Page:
Whew! That was soooo fun! My little book tour is over, and I had the best time last night at Bookshop West Portal. PEOPLE CAME! Lovely, fun, wonderful people, and I soon as I saw that they were there, instead of relaxing, I got even MORE nervous, because wouldn't you want to impress a crowd like this?
My sister Bethany is making a face, so it's her own fault it gets posted like this–this cracked me UP. (Also, the Herrons, especially sister C, are MASTERS of the crazy-photo face).
I was beyond excited. Bookshop West Portal is where I gave my first reading, and it remains my favorite, because it always becomes a party. I bring wine and cookies, people nosh and gab and hang out and hug and I LOVE IT. It would do to remember this when I spend a whole afternoon sick with dread that no one will come.
(Apropos of nothing, if you find it hard to read the font on this new page, don't forget for all webpages you can hit Ctrl+ to make the font bigger, or on a Mac, Command+.)
So this: I hope you will read either/both of my new books. I will stop pushing them now, because really, I'm more comfortable pushing other books, and LOOK! Here's one now!
She has a new book out, Knit With Love, and she's DARLING, with the biggest grin you've ever seen. I got the chance to ask her a few questions about her book.
1. Out of everything you've ever knitted, what's your favorite, and why? (I know it's like asking a reader what her favorite book is, but give it a shot.)
Gee, you start with the tough questions. This is going to take some thought. (Insert dramatic pause.) Okay. I’ve got it.
When I was pregnant with my son I went through a nesting fit like most moms do. At the time I worked in a little needlework shop that featured needlepoint and knitting. There was a great knit group meeting on Tuesday mornings but I never joined in, I was a needlepointer then. I had stitched my baby-to-be a lovely needlepoint sampler and was just waiting for the name and date to finish it. But what I really wanted was something I could actually use when the baby was born. Barbara came to my rescue.
Barbara was the knit guru of the Tuesday morning group. She insisted that I could knit a sweater for my baby. I hadn’t knit in years, in fact I had to be reminded how to cast on. But Barbara helped me pick out a pattern for a tiny cardigan. Then she patiently helped me with each phase of the sweater. I was so surprised as the little sweater grew on my needles. The how-to of knitting was still within me. It was exciting to have this skill reborn just as my son was about to be born.
I finished the tiny cardigan. It’s (one of) my favorite knitted objects. I look at it and remember how scared I was to change colors, to set in the sleeves, and to make the buttonholes. I still marvel that it turned out so well. (It took me years before I knit myself an adult size sweater.) I love his little sweater. It reminds me of how knitting returned to my life, of my friend Barbara and of when my son was tiny. It also reminds me to be brave in my knitting, to take on a challenge.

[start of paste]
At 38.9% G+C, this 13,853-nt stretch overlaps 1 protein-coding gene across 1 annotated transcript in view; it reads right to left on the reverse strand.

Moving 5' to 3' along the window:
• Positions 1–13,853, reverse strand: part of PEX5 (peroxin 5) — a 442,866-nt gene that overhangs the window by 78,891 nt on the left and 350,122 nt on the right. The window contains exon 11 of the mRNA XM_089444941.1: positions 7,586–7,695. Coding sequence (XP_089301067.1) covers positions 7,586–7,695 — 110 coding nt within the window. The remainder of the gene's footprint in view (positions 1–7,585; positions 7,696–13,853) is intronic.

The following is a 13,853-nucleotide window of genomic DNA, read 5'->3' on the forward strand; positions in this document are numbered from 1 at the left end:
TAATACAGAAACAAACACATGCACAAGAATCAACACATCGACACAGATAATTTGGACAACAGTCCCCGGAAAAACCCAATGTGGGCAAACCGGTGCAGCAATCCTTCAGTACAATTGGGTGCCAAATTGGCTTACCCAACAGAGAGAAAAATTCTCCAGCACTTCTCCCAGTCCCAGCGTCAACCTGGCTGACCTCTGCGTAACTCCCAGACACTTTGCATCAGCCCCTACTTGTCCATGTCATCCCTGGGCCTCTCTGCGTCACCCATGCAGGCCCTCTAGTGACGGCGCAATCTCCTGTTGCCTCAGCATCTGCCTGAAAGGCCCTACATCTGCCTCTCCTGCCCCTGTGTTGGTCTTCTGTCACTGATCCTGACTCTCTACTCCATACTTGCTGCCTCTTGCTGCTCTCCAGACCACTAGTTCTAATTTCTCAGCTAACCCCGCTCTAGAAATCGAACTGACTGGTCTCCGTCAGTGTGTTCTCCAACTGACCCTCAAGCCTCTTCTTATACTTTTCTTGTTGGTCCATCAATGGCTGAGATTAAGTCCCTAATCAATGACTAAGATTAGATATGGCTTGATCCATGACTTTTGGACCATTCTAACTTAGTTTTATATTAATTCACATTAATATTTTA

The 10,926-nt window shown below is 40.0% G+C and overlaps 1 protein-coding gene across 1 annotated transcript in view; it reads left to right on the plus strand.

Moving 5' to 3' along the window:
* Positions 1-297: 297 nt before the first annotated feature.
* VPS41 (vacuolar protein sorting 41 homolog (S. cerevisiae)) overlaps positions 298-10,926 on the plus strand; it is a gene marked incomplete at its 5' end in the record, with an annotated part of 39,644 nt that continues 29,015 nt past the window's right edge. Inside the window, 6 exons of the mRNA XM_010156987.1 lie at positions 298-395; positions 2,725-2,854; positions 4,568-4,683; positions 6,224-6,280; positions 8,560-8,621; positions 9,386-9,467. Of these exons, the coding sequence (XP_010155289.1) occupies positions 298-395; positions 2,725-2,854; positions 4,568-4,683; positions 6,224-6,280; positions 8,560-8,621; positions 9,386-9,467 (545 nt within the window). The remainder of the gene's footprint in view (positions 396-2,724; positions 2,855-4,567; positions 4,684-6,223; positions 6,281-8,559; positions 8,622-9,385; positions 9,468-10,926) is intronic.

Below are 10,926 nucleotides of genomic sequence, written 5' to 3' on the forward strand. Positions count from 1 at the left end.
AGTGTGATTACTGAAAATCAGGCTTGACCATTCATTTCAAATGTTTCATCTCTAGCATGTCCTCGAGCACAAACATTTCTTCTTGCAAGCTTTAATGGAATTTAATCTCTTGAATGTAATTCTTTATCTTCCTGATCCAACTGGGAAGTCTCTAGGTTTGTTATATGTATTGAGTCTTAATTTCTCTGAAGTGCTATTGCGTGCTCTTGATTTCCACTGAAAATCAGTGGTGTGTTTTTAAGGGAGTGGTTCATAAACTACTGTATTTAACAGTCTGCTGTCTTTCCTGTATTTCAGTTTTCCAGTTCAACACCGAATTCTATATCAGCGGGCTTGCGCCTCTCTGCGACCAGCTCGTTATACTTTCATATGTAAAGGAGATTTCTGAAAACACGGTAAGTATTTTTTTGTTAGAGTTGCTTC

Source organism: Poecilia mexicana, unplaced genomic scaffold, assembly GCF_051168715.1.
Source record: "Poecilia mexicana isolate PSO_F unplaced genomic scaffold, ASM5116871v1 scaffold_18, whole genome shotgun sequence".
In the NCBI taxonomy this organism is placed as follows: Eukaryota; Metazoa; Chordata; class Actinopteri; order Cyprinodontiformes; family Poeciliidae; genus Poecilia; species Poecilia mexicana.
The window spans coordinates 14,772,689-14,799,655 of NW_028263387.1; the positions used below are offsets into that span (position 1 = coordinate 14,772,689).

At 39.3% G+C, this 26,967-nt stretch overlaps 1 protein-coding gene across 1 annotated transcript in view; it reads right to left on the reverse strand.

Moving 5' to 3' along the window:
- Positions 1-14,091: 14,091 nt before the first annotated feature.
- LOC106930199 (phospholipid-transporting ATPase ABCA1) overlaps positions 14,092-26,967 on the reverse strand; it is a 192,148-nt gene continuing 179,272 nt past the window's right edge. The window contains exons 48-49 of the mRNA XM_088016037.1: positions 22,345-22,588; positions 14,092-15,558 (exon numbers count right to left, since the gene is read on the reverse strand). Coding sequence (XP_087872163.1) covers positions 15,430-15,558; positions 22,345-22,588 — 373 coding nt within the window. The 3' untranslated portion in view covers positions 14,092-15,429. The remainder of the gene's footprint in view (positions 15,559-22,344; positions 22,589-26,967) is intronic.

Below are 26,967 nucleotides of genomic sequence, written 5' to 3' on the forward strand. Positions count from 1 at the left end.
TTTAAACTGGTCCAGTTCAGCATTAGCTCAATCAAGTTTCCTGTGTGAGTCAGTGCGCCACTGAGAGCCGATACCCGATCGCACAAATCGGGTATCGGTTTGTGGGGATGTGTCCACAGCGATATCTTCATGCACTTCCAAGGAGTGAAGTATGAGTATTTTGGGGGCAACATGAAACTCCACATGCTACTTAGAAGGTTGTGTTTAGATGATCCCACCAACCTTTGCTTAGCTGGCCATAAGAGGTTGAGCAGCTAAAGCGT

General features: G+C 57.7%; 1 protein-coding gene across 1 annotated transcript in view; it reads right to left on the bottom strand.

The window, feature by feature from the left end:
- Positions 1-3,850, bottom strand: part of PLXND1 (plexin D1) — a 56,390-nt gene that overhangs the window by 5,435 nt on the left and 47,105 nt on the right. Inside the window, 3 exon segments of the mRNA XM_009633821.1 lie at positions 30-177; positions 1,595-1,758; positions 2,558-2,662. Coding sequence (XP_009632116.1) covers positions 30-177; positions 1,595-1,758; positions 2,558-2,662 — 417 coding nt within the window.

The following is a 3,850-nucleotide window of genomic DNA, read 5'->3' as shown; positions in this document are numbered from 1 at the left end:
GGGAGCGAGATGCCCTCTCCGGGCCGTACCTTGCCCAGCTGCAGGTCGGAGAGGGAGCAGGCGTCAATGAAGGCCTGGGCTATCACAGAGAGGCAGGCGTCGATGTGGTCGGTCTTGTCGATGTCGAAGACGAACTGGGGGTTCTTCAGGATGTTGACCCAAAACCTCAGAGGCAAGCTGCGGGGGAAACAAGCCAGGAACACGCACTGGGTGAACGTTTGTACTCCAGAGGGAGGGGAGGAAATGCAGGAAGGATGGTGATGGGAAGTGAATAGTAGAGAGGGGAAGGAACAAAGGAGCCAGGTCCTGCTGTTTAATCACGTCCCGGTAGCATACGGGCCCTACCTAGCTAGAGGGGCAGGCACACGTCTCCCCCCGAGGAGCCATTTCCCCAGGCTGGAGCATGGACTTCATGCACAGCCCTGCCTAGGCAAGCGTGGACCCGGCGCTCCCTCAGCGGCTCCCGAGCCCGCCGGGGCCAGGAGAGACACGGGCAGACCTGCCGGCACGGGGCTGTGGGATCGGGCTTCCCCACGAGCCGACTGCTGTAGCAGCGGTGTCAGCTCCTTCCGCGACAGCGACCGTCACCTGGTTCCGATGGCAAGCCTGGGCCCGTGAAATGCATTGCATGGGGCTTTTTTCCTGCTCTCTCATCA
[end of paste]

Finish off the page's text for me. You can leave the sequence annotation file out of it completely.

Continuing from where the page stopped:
2. What gave you the idea for your collection of essays?
I had read Betty Christiansen’s book Knitting for Peace and I was fascinated by all stories behind different knitting charities. I started out looking for local stories like that. What I found were a lot of knitters very passionate about their craft. Not everyone knits for charity but it seems that every knitter has a big heart and is willing to share her time and wool with the world in some way. The stories that emerged were a collection of knitters caring for each other in so many many ways. It’s my hope that these tales will help knitters celebrate their joy in the craft as well as inspire them to share their labors with others, in whatever form that takes. And some of the stories were just too fun not to pass on.
3. What's your favorite kind of fiber?
I like the fiber of the moment. I am more frequently drawn to the color of yarn than the fiber content. I love Pagewood Farms Denali, a cashmere sock yarn. Decadent. But this summer I knit a sweater and a skirt from cotton and I was surprised by how much I enjoyed it. Cotton has this reputation for being difficult, stretching out and not having any give. And while those things can be true I had success knitting with it. My fiber of the moment right now is alpaca. I’m making an afghan for my son. He’s a freshman at Boston University and my California boy needs some warmth. I’m using Drops Alpaca in 15 different colors, my idea of fiber color bliss.
4. How long have you been writing?
I’m one of those girls who wrote angst filled poetry as a teen. I kept journals and poured out every minute thought on the page. But just as my knitting was reborn with my son, so was my writing.
We lived a time zone away from family when my son was born. And I longed for the grandmas, aunts and uncles to see him grow up, but geography was keeping us apart. So I started writing down all the little things that were going on in our world. I documented his first steps. I wrote about his adorable adventures in the park. I told them all the silly things that happened. This was in the days before we were all connected online so I actually sent letters to all my relatives. The first seven years of my son’s life are chronicled in detail. (He’ll die someday when I show a girlfriend or fiancée. teehee.)
In exciting news, Lisa's publisher has let me have FIVE of these books to give away, so leave a comment to enter.
(And now I'm off to my dad's luau wedding. Looking forward to the festivities! Aloha!)
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